This morning’s jobs report is confusing because the two different surveys are saying two different things. The payroll survey shows an increase of 151,000 workers and revises upwards by 100,000 the number of jobs created in the last two months. However, the household survey, which determines the unemployment rate, shows a decline in jobs and the number of workers in the labor force. Diverging reports like this are not uncommon during changes in the business cycle.
If you’re a glass-half-full person, the payroll survey is welcome news. The private sector increased hiring by 159,000 jobs and government hiring fell by 8,000, almost all at the local level. The federal government increased hiring if the 5,000 temporary census jobs are excluded. Most of the private sector hiring was in the service sector as temporary hiring continued to increase as well in the health-care industry. While manufacturing fell slightly, the construction industry added jobs for the second time in three months. Hours and pay both ticked up in October.
Overall, the payroll survey shows the steady growth that we need for a real recovery. It paints a much better picture of the labor market than the reports during “recovery summer.”
Glass-half-empty folks will look at the household survey and be concerned. The unemployment rate stayed flat at 9.6 percent only because of a sharp drop in the labor force participation rate to 64.5 percent, the lowest since 1984. Most of the workers who exited were adult males, while teenagers were the only group that increased their presence in the workforce. Adult males reached the lowest labor force participation rate of the modern, post-World War II era.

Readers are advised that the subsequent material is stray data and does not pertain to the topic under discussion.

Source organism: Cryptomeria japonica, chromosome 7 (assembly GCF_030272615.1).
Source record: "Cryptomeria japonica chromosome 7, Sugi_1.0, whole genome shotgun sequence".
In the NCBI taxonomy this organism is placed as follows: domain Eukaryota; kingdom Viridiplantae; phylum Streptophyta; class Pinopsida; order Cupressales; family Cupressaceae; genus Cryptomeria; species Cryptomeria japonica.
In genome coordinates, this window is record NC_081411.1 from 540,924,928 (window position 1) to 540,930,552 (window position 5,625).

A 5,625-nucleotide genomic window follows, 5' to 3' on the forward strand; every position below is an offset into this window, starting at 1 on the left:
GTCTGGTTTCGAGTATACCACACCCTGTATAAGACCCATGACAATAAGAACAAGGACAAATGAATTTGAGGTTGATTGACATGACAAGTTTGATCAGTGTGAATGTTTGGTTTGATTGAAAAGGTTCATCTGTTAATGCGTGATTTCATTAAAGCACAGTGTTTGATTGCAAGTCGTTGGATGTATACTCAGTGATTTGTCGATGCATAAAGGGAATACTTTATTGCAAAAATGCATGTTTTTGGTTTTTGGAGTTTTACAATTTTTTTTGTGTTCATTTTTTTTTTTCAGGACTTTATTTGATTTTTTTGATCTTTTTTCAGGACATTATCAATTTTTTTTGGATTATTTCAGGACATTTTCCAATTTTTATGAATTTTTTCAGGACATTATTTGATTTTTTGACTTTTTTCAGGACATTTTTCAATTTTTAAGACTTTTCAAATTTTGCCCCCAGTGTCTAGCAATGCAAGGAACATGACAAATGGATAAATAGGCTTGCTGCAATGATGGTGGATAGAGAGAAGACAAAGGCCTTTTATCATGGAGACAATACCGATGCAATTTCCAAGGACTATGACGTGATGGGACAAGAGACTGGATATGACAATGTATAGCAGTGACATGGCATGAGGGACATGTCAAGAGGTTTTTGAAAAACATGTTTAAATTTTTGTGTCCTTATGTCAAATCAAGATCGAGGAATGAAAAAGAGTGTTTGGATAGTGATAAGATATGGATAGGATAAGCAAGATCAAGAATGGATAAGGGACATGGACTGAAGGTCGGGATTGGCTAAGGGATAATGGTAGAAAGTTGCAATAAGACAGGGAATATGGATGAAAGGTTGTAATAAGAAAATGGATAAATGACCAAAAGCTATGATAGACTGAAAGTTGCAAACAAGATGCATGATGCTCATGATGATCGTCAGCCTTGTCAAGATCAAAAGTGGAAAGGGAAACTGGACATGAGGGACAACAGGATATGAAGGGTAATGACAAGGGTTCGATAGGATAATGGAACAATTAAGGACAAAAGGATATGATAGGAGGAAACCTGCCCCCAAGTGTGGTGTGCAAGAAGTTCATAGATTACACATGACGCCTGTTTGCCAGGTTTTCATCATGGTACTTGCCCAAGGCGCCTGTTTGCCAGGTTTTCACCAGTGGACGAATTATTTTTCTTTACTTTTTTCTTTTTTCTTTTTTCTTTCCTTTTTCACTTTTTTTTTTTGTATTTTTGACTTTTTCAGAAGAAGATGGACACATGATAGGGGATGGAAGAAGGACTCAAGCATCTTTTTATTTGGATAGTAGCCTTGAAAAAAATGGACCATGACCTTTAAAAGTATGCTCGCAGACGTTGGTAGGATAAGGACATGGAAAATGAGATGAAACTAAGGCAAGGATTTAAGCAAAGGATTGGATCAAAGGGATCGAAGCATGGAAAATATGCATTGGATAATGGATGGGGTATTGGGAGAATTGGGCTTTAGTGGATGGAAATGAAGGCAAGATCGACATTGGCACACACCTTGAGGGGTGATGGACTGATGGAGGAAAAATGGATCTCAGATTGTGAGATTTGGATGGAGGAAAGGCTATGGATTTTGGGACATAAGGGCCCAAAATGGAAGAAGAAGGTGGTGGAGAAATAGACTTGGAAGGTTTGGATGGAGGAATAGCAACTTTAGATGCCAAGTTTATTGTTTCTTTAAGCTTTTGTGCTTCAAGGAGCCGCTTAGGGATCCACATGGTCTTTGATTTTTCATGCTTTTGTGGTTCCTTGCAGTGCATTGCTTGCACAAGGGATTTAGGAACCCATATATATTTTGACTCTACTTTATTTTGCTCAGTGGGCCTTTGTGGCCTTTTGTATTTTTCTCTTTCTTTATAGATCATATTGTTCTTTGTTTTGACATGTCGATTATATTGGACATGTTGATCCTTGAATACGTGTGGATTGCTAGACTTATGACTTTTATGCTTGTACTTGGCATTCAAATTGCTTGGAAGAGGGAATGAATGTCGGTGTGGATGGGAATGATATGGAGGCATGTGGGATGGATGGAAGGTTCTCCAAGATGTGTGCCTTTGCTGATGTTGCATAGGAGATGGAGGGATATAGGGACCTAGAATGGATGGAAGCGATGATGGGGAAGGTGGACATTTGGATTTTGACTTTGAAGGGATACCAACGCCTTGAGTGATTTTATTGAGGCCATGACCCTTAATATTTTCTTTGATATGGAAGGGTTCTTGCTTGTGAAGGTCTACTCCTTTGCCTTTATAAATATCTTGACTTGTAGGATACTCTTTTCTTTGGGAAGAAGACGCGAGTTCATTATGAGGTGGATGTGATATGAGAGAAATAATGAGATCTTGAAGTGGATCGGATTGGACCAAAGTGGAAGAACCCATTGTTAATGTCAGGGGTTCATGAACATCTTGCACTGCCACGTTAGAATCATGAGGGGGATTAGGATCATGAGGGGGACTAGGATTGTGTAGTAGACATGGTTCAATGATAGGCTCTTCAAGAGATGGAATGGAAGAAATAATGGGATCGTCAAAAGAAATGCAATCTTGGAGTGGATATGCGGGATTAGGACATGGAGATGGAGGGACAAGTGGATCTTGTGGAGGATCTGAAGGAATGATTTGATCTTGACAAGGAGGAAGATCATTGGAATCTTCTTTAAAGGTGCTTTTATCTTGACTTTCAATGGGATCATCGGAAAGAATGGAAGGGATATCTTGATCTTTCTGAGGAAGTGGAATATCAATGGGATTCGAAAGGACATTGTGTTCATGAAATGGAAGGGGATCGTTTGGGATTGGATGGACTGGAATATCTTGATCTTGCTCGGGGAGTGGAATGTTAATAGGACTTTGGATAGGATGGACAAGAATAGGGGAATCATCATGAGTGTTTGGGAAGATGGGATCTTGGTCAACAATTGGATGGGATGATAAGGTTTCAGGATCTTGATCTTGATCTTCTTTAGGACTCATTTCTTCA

The unemployment rate for adult women and teenagers increased, but this was offset by a slight decline in the adult male unemployment rate. This drop in the rate was not due to found jobs, but rather to the fact that so many men are no longer in the labor market.
So October has a trick and a treat from the two different labor reports. The household survey is the more volatile of the two, which gives a bit more weight to the optimistic story from the payroll survey. The labor market may no longer be in its summer stall, but it is still growing far too slowly to help many Americans. Congress’s failure so far to prevent the impending tax hikes is one of the many reasons the recovery is sluggish. Hopefully, that factor will change for the better soon.
– Rea Hederman is assistant director of the Center for Data Analysis and senior policy analyst at the Heritage Foundation.
The October jobs numbers are very troubling and a sign that the economy has a long way to go before it begins to see a meaningful turnaround. While the recession technically bottomed out in June 2009, according to the National Bureau of Economic Research, anemic private-sector job growth shows that private investors and employers are still skittish about bringing employees back on board full time. The next 12 months will be crucial for determining whether the U.S. economy remains on a sluggish growth path — an ongoing march through a “lost decade” of income and growth — or picks up steam toward a real recovery. I see three keys to unlocking the nation’s growth potential: a move back toward predictable, rules-based monetary policy, a retrenchment in federal spending and entitlement reform to thwart even a hint of future tax increases, and regulatory policy that lets the private sector sort out the investment complexities embedded in recovering from the financial-services meltdown and stabilizing commercial and real-estate markets.
– Samuel R. Staley is Robert W. Galvin Fellow and Director of Urban & Land Use Policy at the Reason Foundation.